On Thursday, November 4, Olamilekan Akinwande and Leke Obase declined to bribe the police, and they found themselves at the Force Criminal Investigation and Intelligence Department (FCIID) in Alagbon, Lagos, pleading not to be jailed.
The duo were at a traffic light in Jakande, Lagos, around 1 pm, when a commercial bus double-crossed their vehicle. Akinwande wanted to raise his voice, but he soon saw policemen alighting from the bus.
“A police officer told me to remain in the car while they searched my boot. Later, two of six policemen entered my car and began to check. They took my friend to their vehicle while they continued to interrogate me,” Akinwande told FIJ.
“They checked my phone and found nothing, but unknown to me, they had found the Binance app on my friend’s phone and found that he had $23,000 on it. Immediately, they handcuffed my friend and asked that we follow them to the police station.”
On seeing that the young men were determined to prove that they were innocent, the officers advised them to consider paying N40 million rather than being victims of police brutality.
“The officers said it was wrong to trade in cryptocurrency that had been banned by the government. But when I reminded them of eNaira, they shunned me,” Akinwande said.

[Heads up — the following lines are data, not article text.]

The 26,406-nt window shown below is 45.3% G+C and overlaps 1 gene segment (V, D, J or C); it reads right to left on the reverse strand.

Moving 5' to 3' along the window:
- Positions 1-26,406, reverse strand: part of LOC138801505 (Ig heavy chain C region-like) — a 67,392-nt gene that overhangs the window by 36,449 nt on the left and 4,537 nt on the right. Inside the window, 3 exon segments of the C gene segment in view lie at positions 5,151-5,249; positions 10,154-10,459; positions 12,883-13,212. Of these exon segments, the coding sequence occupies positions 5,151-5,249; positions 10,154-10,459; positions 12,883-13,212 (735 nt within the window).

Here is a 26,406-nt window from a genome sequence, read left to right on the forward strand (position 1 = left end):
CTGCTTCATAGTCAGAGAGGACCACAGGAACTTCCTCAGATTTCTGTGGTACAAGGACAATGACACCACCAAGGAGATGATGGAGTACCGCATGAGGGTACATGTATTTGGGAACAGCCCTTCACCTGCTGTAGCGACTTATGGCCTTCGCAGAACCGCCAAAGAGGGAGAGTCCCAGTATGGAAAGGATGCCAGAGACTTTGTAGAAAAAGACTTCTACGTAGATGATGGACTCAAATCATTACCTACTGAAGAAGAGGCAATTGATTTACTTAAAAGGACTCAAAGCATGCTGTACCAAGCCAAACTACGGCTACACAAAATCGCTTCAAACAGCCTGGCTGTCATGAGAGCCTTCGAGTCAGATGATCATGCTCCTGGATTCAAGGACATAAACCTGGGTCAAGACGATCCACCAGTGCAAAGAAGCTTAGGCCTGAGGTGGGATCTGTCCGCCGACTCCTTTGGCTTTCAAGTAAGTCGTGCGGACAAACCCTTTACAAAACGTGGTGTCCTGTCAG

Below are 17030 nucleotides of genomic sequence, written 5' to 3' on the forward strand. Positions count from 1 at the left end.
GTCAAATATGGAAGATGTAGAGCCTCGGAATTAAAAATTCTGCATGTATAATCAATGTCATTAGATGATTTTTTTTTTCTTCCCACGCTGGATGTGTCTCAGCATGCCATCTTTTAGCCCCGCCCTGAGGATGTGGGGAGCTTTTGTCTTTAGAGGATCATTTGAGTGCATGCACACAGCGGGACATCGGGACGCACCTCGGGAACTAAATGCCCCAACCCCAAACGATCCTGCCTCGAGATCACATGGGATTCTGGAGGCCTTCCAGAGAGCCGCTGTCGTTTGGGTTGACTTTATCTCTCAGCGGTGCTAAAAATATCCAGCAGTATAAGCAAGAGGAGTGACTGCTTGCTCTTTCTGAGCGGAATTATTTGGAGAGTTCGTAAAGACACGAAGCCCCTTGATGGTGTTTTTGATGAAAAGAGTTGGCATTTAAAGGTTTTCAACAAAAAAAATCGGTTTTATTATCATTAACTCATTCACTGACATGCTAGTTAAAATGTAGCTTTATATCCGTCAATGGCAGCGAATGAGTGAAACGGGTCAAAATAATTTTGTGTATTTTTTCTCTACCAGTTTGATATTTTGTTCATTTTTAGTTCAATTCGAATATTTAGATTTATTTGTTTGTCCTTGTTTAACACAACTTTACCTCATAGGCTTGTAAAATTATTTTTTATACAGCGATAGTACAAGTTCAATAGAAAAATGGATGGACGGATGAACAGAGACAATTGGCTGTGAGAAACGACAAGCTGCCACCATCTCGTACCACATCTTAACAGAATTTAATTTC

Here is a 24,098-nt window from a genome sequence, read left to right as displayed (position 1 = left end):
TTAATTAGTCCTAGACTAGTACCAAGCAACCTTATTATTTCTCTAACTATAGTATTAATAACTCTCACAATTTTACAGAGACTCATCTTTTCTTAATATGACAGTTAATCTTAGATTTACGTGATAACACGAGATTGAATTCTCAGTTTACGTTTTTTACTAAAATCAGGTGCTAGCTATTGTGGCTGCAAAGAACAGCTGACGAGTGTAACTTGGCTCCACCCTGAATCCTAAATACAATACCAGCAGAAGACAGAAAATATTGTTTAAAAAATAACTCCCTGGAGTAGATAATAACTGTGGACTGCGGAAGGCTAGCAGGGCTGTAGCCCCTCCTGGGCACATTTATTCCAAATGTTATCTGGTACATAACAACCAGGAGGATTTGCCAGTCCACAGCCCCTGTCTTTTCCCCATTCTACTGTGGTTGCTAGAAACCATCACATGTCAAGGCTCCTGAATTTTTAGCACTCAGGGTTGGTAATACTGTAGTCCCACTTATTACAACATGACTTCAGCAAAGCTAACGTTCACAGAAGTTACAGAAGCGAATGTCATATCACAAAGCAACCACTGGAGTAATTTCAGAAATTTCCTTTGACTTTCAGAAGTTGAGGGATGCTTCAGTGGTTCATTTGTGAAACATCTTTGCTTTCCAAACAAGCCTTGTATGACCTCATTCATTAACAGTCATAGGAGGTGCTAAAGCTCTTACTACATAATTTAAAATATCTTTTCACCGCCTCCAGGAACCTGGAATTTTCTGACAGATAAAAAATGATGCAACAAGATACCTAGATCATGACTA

“I insisted that my friend and I would not pay N40 million because we committed no crime, but the officers reduced their initial fee to N20 million. I also refused to comply, and then they slapped me and my friend.”
When the officers saw the men were hell-bent, they took them to the FCIID office in Alagbon. “One of the officers said, ‘Take these ones to Alagbon since they do not want to pay,'” Akinwande said.
According to him, going to Alagbon was like being sold to a more cruel police arm.
“Before I could answer a question, one of the officers in Alagbon slapped me. I could not see for another two minutes. Later, two officers asked for the entire $23,000 in my friend’s wallet,” Akinwande said.
“When we saw the length the officers would go to get us jailed, we had to agree to their terms. Afterwards, we sent $15,000 (N6.1 million at the current exchange rate) to them. But that was where our ordeal began,” Akinwande said.
Some officers brought out fraudulent documents and forced Akinwande and his friend to sign them. The officers also took mug shots of the young men and a video where they identified themselves as internet fraudsters on the orders of the police officers.
“I lost all hope that day,” Akinwande told FIJ. “I thought I would go to prison the following day. The worst thing was that we had no access to our phones until they let us go.”
FIJ made several calls to CSP Adekunle Ajisebutu, Lagos State Police spokesperson, but he did not answer them. A text message sent to his phone was also not responded to.
Be the first to receive special investigative reports and features in your inbox.